Based on a case studies summary by Köhler and Ksiazek-Mikenas [37], besides substrate design, the variation of planted species on GRs and in the surrounding areas, as well as maintenance, are very important. Resource specialisation and structural diversity in terms of resources are essential to support different pollinators. Diversity in species also avoids full-scale mortality during unfavourable seasonal conditions when sensitive species may die. Dunnett [115] found Sedum acre declined after initial abundance. Kohler [116] found that only 10–15 species were consistent throughout a 20-year study of Berlin’s EGRs. Nevertheless, any additional habitat in urban areas enhancing biodiversity and supporting pollinators is undoubtedly beneficial and worth implementing [37].

4.2. Benefits of Green Roofs for Edinburgh and Other Cities

According to the analysis, installing EGRs onto all sheltered bus stops in Edinburgh would result in a higher cost than benefits considering confidence scores (−£3.1 million NPV). However, as these are solely based on assumptions and B£ST guidance, the results might be inaccurate and an experimental study should be carried out to avoid uncertainties. NPV also depend on GRs’ lifespan. This study was projected for 40 years, although some instances in the literature suggest up to 60 years for GR longevity [62]. The cost and longevity also depend on the City Council’s contract with their bus stop provider. It is not unusual for advertising companies to operate bus stops and the rest of the city’s infrastructure. Bus stops provide companies with advertisement panels from which the City Council has income. Therefore, including this value in the overall benefits may be reasonable.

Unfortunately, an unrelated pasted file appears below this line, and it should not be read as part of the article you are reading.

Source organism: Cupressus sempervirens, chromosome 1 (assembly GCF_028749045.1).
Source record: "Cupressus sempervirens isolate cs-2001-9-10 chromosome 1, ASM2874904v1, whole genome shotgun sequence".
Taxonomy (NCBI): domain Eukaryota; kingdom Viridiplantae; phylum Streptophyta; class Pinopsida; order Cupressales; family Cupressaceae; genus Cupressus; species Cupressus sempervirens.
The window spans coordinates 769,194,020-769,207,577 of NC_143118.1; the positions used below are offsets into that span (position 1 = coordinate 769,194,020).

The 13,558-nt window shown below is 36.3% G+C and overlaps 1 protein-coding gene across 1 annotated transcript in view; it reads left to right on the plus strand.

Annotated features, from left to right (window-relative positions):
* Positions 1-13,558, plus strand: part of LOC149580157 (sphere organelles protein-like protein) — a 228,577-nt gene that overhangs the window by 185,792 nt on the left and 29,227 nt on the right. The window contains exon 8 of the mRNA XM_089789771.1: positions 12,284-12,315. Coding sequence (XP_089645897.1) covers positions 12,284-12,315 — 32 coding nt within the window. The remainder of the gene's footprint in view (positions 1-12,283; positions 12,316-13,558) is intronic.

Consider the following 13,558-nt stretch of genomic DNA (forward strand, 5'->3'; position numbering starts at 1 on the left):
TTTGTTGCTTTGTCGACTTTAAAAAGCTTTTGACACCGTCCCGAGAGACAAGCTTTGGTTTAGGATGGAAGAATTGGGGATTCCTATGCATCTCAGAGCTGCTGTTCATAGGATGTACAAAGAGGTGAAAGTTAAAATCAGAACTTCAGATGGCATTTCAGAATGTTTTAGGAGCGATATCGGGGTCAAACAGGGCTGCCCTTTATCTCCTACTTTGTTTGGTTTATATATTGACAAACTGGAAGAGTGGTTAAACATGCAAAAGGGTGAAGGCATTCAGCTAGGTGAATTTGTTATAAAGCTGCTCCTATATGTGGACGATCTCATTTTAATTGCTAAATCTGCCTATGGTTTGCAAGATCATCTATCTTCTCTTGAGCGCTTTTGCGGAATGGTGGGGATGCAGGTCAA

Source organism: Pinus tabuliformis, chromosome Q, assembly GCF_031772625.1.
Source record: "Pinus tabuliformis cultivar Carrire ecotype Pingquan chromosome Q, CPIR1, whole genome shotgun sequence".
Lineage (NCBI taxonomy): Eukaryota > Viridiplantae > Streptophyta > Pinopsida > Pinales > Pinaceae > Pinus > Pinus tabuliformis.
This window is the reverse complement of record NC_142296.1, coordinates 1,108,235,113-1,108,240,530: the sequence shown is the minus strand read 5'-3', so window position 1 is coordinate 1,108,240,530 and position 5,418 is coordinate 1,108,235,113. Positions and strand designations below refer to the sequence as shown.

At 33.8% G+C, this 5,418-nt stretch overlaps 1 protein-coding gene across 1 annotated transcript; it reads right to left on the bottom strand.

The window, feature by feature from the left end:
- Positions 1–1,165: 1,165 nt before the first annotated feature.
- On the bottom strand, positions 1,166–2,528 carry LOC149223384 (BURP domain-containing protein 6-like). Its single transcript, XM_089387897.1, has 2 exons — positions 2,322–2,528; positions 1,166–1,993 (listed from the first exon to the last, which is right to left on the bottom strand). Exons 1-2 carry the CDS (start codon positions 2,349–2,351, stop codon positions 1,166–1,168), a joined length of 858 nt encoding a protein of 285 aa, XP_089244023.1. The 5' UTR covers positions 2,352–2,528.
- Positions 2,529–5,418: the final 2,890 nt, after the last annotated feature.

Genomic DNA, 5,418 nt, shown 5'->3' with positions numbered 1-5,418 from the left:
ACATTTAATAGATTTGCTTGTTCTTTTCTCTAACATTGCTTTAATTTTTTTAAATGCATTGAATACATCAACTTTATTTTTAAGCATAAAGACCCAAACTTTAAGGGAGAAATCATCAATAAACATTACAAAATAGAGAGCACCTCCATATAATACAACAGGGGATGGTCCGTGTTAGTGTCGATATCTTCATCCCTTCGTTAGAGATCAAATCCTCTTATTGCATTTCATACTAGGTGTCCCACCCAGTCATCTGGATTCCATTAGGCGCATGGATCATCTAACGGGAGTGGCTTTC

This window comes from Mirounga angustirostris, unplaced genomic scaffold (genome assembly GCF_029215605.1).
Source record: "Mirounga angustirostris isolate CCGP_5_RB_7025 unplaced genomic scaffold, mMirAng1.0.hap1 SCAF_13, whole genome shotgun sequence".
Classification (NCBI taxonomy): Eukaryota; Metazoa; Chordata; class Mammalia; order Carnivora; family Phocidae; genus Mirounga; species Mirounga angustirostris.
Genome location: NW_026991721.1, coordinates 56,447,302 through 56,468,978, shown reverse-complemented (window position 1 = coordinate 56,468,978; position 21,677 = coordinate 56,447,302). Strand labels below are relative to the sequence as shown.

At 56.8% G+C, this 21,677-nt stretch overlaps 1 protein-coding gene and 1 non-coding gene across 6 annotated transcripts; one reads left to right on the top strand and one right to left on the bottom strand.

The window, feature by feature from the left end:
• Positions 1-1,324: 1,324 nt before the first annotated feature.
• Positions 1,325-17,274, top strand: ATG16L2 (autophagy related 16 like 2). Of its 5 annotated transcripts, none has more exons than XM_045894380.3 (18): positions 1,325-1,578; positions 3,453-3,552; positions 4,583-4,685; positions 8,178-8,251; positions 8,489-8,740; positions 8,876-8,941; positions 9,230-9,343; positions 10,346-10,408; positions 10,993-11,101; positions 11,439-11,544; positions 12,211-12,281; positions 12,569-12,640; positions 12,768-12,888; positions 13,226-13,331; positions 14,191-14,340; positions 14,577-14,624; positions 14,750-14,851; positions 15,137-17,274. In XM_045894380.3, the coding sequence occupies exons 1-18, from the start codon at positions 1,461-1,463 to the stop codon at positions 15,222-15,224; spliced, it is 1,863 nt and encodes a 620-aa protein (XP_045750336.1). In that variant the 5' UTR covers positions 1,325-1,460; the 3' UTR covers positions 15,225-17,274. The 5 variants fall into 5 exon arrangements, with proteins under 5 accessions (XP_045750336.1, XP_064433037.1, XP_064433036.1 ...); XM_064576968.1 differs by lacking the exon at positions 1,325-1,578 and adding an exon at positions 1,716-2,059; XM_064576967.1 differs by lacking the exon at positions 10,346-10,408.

Even in the worst-case scenario, with costs overcoming benefits, installing GRs on visible spaces such as bus stops can provide the city with a huge benefit. Considering education has the highest NPV, any number of GRs installed on the bus stops would raise awareness of climatic problems and the solution green infrastructure can bring to urban areas. Moreover, it might encourage more people to use public transport, thus combating personal vehicle usage. Benefit quantification in this study proved that the installation of EGRs can help the City of Edinburgh reach the goals of a net-zero carbon city by 2030, City Vision 2050, and City Plan 2030. Additionally, it can help reach 10% of biodiversity net gain in any urban planning required by the recent Environmental Act [40] and provide benefits for initiatives such as Cleaner Air for Scotland—The Road to a Healthier Future [52].
Therefore, for the City of Edinburgh, it is recommended to:
-
Consider economically convenient green bus stop providers for the following contract;
-
Explore available funding and partnerships;
-
Start with EGRs installation across the city to increase public knowledge, support biodiversity, and benefit from all provided services;
-
Include GRs projections in the next City Plan.